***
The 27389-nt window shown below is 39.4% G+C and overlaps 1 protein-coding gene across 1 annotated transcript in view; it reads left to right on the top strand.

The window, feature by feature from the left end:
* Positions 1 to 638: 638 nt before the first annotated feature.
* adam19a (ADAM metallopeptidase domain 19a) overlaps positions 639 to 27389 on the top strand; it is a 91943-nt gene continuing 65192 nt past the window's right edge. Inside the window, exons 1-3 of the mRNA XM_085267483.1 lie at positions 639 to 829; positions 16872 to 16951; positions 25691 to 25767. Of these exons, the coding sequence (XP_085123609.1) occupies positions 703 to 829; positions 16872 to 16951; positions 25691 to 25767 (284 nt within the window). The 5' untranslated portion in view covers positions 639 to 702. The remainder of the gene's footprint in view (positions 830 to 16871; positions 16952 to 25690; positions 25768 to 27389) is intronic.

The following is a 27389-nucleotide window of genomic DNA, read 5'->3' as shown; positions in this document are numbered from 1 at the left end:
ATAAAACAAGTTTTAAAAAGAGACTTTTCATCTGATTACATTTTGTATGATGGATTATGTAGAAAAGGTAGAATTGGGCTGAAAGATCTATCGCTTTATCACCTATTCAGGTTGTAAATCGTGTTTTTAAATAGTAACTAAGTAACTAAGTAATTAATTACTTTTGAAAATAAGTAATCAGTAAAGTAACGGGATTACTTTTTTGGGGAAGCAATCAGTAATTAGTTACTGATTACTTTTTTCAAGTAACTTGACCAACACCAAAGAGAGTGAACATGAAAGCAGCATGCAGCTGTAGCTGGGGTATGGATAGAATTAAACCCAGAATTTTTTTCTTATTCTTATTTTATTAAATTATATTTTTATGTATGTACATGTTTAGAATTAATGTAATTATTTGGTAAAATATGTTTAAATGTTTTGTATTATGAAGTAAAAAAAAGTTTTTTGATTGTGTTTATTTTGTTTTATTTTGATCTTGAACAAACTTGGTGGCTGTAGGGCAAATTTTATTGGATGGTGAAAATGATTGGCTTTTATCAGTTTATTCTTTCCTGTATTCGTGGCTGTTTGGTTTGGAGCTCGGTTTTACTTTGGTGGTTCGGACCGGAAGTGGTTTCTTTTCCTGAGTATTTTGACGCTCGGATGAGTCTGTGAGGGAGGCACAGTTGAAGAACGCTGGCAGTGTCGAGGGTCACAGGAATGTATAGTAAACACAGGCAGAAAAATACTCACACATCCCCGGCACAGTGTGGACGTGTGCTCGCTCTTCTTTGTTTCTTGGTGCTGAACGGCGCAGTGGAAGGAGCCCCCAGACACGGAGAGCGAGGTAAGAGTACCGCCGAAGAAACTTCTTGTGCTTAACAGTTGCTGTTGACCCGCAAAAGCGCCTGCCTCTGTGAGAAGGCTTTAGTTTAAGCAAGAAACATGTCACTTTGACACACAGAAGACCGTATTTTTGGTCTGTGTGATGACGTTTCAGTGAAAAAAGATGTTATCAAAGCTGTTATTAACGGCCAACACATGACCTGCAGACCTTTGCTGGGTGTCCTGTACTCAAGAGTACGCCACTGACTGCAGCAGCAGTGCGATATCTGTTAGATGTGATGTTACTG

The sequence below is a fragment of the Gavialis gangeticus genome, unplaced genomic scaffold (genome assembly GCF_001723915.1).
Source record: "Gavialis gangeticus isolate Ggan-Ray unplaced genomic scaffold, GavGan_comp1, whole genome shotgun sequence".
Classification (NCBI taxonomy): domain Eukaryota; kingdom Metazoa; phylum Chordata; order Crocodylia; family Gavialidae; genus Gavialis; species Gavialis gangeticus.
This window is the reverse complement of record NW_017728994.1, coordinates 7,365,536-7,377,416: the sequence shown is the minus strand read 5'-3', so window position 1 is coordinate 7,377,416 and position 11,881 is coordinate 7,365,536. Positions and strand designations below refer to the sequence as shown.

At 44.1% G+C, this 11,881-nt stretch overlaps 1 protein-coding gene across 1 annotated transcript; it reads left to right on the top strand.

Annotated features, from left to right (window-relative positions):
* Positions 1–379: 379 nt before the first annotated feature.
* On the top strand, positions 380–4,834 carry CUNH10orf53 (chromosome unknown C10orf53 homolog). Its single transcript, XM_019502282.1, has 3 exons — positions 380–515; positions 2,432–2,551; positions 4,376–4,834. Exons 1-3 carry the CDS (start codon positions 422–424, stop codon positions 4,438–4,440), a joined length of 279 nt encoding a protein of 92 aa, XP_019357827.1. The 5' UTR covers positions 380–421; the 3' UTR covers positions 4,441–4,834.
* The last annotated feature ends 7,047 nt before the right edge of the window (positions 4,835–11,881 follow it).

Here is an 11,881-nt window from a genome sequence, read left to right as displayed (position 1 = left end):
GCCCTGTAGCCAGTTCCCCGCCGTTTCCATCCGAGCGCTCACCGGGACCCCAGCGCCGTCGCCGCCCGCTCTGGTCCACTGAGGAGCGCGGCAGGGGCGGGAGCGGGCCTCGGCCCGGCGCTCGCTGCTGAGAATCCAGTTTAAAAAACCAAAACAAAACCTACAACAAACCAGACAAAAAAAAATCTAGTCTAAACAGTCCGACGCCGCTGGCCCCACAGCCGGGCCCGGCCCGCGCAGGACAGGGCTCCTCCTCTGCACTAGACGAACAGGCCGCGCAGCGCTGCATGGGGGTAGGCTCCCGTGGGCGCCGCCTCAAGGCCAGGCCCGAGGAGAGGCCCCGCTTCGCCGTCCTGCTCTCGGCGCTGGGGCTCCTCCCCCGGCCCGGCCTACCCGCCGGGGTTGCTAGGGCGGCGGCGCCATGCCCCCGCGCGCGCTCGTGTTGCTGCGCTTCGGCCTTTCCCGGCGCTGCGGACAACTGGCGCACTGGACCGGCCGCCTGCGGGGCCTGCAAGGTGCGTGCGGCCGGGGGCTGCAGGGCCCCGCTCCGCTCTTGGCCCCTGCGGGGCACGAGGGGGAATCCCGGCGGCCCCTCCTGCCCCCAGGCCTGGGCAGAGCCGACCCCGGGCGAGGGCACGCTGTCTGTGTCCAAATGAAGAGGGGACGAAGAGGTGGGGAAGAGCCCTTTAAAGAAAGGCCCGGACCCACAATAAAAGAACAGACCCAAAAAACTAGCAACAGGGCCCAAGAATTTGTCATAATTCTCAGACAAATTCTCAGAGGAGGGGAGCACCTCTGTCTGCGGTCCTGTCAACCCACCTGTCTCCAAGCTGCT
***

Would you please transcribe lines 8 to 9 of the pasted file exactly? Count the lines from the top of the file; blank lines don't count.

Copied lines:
Source record: "Gavialis gangeticus isolate Ggan-Ray unplaced genomic scaffold, GavGan_comp1, whole genome shotgun sequence".
Classification (NCBI taxonomy): domain Eukaryota; kingdom Metazoa; phylum Chordata; order Crocodylia; family Gavialidae; genus Gavialis; species Gavialis gangeticus.